Aleem Ford, D'Mitrik Trice bonded not only on court for Badgers

Aleem Ford, D'Mitrik Trice bonded not only on court for Badgers

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LINCOLN, Neb. — Aleem Ford and D’Mitrik Trice were just getting to know each other back in 2015 when they were seated at the same table at IMG Academy in Florida.

As the story goes, somebody in the room did something goofy that didn’t generate much attention. But both Ford and Trice noticed it, and each of them started laughing.

“When we both realized that we were laughing at the same thing, we just started laughing harder,” Ford said. “That’s when we realized we had the same sense of humor.”

It didn’t take long for Ford and Trice to discover that wasn’t the only thing they shared in common. They’d been friendly to that point, but that moment was the starting point of a bond that has only gotten stronger over four-plus seasons as teammates.

Now, as fourth-year juniors for the University of Wisconsin men’s basketball program, Ford and Trice are practically inseparable. They’ve leaned on each other for support through highs and lows, though both are trending upward as the Badgers (14-10, 7-6 Big Ten Conference) get set to play Nebraska (7-17, 2-11) on Saturday at Pinnacle Bank Arena.

When Kobe King left the team three weeks ago, it meant others would have to pick up the slack for UW. Count Ford and Trice among the players who have increased their production over the four games since King’s final appearance in a loss at Purdue on Jan. 24.

Trice, a point guard from Ohio, has averaged 12.0 points, 5.8 rebounds and 6.3 assists during that span while posting a sparkling 3.6 assist-to-turnover ratio.

Ford, a forward from Georgia, has averaged 10.0 points during that stretch and grabbed a career-high nine rebounds in a 70-57 win over Ohio State last Sunday. He’s scored in double figures in three consecutive Big Ten games, the first time in his career he’s accomplished that feat.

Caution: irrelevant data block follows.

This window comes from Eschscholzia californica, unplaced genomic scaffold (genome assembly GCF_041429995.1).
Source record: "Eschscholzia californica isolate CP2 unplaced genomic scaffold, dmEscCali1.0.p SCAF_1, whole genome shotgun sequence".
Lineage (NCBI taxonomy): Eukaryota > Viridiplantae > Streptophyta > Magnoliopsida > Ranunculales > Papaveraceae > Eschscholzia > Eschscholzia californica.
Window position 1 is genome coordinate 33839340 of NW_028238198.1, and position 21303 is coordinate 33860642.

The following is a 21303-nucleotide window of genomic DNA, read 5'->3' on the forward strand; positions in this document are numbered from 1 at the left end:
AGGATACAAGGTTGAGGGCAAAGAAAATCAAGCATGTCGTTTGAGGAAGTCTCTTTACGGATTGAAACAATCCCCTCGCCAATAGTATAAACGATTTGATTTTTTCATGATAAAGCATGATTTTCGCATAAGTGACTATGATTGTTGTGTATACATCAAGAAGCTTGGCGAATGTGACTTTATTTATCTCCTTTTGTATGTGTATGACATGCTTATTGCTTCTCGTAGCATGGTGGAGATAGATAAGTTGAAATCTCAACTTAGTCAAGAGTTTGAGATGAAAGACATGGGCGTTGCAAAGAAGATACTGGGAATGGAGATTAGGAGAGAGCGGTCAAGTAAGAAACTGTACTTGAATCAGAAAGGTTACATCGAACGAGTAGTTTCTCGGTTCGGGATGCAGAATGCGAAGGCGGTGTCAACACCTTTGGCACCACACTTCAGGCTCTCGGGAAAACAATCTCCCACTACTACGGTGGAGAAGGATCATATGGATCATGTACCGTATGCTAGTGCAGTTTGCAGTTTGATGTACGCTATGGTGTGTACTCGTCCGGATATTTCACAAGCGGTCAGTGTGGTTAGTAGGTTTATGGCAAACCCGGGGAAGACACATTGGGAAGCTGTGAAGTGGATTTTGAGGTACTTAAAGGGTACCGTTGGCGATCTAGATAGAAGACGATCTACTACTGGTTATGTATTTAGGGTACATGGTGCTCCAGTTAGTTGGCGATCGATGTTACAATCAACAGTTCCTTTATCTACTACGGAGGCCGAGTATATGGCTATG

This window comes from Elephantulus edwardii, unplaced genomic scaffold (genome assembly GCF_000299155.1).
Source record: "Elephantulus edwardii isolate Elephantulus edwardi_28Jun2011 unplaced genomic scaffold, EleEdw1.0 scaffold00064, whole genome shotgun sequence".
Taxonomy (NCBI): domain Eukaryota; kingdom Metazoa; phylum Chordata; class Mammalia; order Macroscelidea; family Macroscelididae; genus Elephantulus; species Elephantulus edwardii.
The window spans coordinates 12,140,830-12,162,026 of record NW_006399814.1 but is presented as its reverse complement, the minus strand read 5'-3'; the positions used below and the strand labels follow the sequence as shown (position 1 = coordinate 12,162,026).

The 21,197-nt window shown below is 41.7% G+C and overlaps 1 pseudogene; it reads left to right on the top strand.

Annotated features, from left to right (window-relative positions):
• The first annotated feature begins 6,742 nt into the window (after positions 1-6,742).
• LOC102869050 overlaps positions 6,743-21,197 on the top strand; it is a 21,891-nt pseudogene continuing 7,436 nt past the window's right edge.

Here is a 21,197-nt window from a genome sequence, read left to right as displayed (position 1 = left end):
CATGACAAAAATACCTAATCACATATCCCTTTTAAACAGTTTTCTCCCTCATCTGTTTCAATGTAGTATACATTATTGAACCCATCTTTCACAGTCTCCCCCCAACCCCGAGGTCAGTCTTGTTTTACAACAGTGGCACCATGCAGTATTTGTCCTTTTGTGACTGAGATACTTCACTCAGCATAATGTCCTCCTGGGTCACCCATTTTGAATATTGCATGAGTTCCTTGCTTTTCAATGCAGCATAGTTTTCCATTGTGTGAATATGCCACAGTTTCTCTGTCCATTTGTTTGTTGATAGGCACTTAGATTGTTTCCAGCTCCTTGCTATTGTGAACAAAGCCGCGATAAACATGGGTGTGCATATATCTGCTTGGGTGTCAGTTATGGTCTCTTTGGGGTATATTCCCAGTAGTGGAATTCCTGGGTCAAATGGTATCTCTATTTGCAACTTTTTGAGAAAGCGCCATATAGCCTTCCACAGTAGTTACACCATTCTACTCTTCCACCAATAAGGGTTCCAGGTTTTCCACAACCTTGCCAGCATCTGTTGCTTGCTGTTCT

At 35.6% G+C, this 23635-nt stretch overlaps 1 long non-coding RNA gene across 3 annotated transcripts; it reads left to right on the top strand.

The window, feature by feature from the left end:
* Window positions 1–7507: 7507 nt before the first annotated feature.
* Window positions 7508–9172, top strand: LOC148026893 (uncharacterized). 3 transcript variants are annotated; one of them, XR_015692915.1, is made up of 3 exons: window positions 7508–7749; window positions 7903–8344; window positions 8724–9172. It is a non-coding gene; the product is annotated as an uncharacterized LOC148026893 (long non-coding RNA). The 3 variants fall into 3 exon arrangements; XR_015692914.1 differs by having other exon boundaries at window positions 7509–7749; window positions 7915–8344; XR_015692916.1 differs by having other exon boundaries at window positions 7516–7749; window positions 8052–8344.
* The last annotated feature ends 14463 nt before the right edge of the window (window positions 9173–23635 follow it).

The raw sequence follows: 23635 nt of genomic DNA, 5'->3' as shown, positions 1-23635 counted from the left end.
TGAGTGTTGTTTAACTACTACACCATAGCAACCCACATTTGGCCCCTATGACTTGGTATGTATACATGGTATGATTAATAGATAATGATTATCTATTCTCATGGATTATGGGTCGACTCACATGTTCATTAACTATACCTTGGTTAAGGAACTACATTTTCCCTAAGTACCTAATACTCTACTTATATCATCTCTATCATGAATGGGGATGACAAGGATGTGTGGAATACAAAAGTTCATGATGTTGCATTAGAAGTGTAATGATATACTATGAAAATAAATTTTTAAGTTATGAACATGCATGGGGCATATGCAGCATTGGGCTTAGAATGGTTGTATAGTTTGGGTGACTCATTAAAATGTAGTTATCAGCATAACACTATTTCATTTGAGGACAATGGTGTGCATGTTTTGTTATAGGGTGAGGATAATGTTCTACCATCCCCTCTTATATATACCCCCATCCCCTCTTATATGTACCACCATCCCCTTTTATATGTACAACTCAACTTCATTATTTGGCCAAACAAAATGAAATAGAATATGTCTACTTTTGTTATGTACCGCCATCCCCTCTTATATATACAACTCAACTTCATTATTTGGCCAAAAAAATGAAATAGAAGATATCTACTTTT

“We talk all the time and I’m always telling him and he’s telling me, we’ve got to be aggressive now, we’ve got to be even more assertive on both ends of the floor and I think Aleem is taking that role to a whole ’nother level,” Trice said. “He’s scoring the ball, rebounding, making the right plays. He’s just upped his aggressiveness and that’s really helped him on both ends of the floor, not just on offense.”

Not only do Ford and Trice share the same major — communication arts: radio, TV and film — they’ve been roommates each of their four seasons at UW. That wasn’t the case during their postgraduate season in Florida, where Trice had his own room and Ford lived down the hall with Jonathan Isaac, who went from IMG to Florida State for a season to being selected in the lottery of the 2017 NBA draft by the Orlando Magic.

Ford grew up with an older sister who didn’t play sports. In some ways, Trice has become the brother he never had and Ford even spends time with Trice and his family in Ohio during the offseason.

While Ford and Trice have the same basic interests — basketball, video games, that silly sense of humor — their personalities are different. “He’s more chill and relaxed,” Ford said, “and I can be all over the place.”

And, yes, they clash at times. There was the time as freshmen when they were in the same class and there was a miscommunication about an assignment. The details are fuzzy three years later, but one of them sent an email to an instructor and didn’t include the other in the chain.

“Like all brothers do, we always fight,” Trice said. “We bicker with each other, we’ve got in fights where we’re pushing each other and things like that. But at the end of the day it’s all love.”

That connection has been as important as ever this season, which has been challenging on and off the court for the Badgers. Ford was hoping for a breakout season but, after a strong start, hit a rough patch in Big Ten play. Trice was UW’s leading returning scorer, but his shooting numbers are down this season.

In good times and bad, the first official recruits of the Greg Gard era know the other is there to serve as a sounding board.

“We’ve both had different careers, but we’ve been through pretty much the same things in a certain sense,” Ford said. “We’re always there for each other whether we need to talk about it or you just need to give him a little push or you need to tell him to handle it a certain way.

“We have a good enough relationship to where we can communicate on those things and we know that it’s coming from a good place and we kind of take it into account that we have each other’s best interests” (at heart).

And to think it all started with some shared laughter.

“We knew from that moment,” Trice said, “we’d be best friends.”


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